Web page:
Sermons by the Monday Club
Hear, O heavens, and give ear, O earth: for the LORD has spoken, I have nourished and brought up children…
I. THE PRIVILEGES OF THE NATION. It was no mean prerogative to become the chosen people of God, but for what was that choice made? Not because of perfect characters surely; but rather to declare among the nations the messages of God; not a nation holy in character, but with a holy errand. When the ten tribes revolted, leaving only a remnant, that remnant must do the errand appointed. Thus did God speak of them as "My people," "My children." Our privileges cannot save us, and even our blessings may become a curse. God cannot give to us personally what we will not receive.
II. THE NATIONAL CORRUPTION. What the first chapter of the Epistle to the Romans is in the New Testament, that is the first chapter of Isaiah's prophecy in the Old. Deeper degradation than that of Israel it would be hard to find. In Isaiah's time, gold and silver idols glittered on every street of Jerusalem. By royal authority, worship was given to the sun and moon. At the opening of each new season, snow-white horses, stalled in the rooms at the temple entrance, were driven forth harnessed to golden chariots to meet the sun at its rising. Incense ascended to heathen gods from altars built upon the streets. Vice had its impure rites in the temple itself. The valley of Hinnom echoed the dying screams of children offered as sacrifices in the terrible flames of the hideous Moloch. Words fail in depicting the deep corruption. There is the sting of sin in the plain statement of the awful history, "They have forsaken the Lord," etc.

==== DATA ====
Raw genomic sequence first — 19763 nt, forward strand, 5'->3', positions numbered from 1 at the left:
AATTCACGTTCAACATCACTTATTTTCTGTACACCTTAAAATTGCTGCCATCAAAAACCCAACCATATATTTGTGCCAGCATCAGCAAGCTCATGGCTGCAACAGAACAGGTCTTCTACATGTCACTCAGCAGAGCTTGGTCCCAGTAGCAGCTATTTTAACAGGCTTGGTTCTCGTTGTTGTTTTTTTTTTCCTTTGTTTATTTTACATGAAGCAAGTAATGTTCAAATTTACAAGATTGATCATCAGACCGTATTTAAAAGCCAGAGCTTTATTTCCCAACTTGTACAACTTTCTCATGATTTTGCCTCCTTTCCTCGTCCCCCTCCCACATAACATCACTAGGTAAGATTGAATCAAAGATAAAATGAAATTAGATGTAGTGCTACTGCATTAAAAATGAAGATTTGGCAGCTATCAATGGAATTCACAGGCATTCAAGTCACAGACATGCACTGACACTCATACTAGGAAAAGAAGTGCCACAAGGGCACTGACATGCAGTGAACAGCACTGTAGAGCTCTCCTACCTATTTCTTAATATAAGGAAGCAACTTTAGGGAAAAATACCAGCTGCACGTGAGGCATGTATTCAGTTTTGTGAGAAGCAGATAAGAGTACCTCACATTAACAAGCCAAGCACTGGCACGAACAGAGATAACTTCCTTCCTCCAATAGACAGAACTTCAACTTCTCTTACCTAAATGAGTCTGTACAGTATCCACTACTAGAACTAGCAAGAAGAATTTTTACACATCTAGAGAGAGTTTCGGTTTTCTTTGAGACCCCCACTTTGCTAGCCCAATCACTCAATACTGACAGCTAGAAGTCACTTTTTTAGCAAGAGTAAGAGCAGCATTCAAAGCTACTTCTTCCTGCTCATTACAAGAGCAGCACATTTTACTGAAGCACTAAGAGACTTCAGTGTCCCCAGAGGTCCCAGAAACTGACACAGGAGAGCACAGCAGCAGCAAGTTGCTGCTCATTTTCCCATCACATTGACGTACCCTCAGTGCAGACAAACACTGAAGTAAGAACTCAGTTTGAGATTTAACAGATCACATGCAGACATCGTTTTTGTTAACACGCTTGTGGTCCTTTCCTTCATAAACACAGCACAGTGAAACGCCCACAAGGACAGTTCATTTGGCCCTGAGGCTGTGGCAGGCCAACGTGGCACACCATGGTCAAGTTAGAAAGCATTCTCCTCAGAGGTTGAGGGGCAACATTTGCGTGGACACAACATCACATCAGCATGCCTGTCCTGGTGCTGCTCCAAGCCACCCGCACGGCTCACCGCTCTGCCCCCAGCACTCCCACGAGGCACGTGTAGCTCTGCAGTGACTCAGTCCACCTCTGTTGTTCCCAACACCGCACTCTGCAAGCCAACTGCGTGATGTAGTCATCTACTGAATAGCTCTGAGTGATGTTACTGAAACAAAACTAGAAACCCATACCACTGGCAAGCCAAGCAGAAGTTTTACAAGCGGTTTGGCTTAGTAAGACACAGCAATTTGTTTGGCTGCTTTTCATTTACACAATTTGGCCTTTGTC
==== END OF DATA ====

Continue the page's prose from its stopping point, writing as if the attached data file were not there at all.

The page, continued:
III. THE RELATION OF RITUAL TO MORALITY. The more pronounced the ceremonial, the more tenaciously will men cling to it. Thus, in Isaiah's day, they who had swung their incense to the sun and moon; who had worshipped Baal upon the high places and in the groves; who had cast their children into the burning arms of Moloch, turned immediately from these heathenish practices to worship in the temple. Of burnt offerings and sacrifices there was no end. The purest spiritual worship, like that of Enoch and Abraham and Melchizedek, did not need it; it was given when a nation of slaves, degraded by Egyptian bondage, could appreciate nothing higher, and it was taken away when the true, light was come. There was neither perfection nor spirituality in such a ritual; yet in such a system God tried to elevate the nation to spiritual truths they could not yet apprehend. The ritual could not make morality.
IV. ANY WORSHIP TO PLEASE GOD MUST BE REASONABLE. The Divine appeal claims the undivided attention of the profoundest thoughts; "Come, now, and let us reason together."
(Sermons by the Monday Club.)
Parallel VersesKJV: Hear, O heavens, and give ear, O earth: for the LORD hath spoken, I have nourished and brought up children, and they have rebelled against me.